Is your new server also putting themselves through college to become a teacher? Instead of putting together a lesson plan, have them develop an employee training plan. Is your hostess taking a digital marketing class? Let them take over your social media account for the month.  

Chances are, the employees you hire don’t just aspire to be a hostess or part of your waitstaff for the rest of their lives. More than likely, another path led them to your front door. Find out what it is and build on it.

Rule #2, never hire employees based on an interview and conversation alone. Like an audition for a Broadway show, let them try out for the position. Give them a few breakfast, lunch, or dinner shifts to see how they perform.  

4. Cross-Train Employees

Hiring people that have a desire to learn new skills will also help you when it comes to cross-training employees. Training employees to perform a variety of roles in your restaurant will not only give you more scheduling flexibility, but it can also be a lifesaver in a pinch.

For example, let’s say you cross-train a server to work behind the bar. Not only is the server learning a new skill (mixology), but when your scheduled bartender calls out on a Saturday night, you can pull the server from their section and put them behind the bar.

You then divvy up that server’s section among the remaining staff on the floor, and voila! You’re running the shift with one less employee and still operating like clockwork.

5. Be Innovative

While operating like clockwork can be a good thing like in the example above, don’t drown in the stagnant waters of consistency when it comes to other areas of your business. There are always ways you can improve procedures and processes to make your restaurant more efficient.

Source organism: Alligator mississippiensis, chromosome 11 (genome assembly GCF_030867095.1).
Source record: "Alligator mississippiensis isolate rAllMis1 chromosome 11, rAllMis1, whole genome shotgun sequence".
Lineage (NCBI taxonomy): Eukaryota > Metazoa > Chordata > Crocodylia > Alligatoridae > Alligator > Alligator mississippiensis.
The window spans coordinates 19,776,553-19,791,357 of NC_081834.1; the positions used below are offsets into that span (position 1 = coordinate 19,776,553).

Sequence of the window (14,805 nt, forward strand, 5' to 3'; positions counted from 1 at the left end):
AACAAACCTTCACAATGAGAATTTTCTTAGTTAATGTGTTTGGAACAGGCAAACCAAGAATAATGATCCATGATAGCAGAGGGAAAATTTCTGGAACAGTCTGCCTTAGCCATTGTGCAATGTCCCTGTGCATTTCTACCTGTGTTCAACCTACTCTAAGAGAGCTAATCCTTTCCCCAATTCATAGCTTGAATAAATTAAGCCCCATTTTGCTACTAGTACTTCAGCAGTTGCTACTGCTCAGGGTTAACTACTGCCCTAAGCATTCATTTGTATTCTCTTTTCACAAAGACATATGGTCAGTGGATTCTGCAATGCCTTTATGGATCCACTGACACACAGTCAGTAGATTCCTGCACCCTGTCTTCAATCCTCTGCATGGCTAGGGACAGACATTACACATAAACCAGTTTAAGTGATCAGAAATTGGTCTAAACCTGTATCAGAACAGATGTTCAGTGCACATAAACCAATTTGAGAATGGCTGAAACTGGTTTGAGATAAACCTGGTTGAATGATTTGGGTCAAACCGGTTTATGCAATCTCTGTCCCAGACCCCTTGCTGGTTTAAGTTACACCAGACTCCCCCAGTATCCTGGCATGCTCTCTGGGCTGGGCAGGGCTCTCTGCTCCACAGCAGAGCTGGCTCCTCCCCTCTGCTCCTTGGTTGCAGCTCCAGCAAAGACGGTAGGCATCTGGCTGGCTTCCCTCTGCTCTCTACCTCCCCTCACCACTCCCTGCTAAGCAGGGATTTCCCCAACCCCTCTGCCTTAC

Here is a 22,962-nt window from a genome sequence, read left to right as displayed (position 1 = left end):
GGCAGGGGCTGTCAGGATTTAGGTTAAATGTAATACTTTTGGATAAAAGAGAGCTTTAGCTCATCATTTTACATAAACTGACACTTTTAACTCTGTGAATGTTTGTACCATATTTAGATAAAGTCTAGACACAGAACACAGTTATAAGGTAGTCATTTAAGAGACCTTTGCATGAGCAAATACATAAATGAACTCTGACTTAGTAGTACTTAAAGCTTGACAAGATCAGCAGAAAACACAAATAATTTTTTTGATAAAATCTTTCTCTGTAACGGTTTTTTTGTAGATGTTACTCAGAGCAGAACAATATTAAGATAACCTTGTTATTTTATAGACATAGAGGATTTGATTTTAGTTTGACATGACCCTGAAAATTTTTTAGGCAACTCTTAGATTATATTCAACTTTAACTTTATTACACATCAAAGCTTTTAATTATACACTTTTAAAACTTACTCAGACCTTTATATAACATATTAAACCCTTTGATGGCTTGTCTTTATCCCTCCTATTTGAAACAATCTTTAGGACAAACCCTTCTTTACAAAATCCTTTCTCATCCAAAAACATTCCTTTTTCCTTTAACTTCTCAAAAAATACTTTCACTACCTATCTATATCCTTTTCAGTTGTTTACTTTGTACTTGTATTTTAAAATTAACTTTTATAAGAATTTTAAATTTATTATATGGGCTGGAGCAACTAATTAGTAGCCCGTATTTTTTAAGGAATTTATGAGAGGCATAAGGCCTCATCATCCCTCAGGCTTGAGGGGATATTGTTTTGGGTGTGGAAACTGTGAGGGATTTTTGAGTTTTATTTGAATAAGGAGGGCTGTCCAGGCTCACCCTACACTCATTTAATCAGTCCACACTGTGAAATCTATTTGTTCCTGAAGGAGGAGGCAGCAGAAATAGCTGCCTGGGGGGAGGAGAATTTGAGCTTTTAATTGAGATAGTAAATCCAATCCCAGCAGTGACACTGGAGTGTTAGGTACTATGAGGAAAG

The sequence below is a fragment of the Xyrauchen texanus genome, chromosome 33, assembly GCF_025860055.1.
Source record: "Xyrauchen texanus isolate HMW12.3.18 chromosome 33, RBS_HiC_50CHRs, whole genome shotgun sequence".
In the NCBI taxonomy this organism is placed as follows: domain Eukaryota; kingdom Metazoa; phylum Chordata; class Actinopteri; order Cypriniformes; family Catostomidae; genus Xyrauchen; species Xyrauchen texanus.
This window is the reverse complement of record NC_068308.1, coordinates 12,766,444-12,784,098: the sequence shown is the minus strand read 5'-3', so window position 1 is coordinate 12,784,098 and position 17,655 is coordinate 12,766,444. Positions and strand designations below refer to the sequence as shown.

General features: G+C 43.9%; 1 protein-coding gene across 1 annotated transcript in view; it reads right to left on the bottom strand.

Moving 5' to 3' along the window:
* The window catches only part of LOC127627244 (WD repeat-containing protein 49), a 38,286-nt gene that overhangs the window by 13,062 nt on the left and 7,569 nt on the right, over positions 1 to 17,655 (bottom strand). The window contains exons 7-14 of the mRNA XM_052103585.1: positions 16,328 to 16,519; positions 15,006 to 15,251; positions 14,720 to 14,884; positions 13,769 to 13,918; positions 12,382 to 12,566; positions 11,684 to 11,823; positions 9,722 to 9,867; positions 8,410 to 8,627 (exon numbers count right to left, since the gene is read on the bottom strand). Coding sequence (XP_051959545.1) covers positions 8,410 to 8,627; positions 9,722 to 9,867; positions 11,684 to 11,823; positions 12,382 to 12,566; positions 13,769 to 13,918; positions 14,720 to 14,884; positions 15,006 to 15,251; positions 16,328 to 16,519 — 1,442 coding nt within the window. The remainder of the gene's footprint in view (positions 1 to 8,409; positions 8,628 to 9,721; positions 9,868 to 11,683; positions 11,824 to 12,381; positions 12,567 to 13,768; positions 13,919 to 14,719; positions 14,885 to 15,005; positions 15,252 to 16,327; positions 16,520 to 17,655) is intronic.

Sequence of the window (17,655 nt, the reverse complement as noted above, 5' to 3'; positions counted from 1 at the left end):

Technology has made a significant impact on an industry that dates back to the end of the eighteenth century. It’s also a key factor for driving restaurant efficiencies – don’t be afraid to embrace it.

For example, a modern point of sale system may also have a pay-at-the-table feature for the ease and convenience of customers. The added functionality can help shave off valuable minutes dropping checks.  The result is a faster table turnover rate which can lead to increased revenue because you’re able to move customers in and out more efficiently.

And it’s not just front of house improvements that can make your restaurant more efficient and have a positive impact on your bottom line. From an operational perspective, an area where you can automate business procedures like employee payroll or other accounting processes, do it. Embrace technology that will make your life easier, more efficient, and can help you increase sales.

The Bottom Line

Restaurant management is a tough profession. On a busy Saturday night, it can feel like you’re the conductor of a freight train traveling 100 mph. In an industry that doesn’t slow down for anyone, make sure you slow down and take the time to focus on these five fundamentals to help make you a better restaurant manager.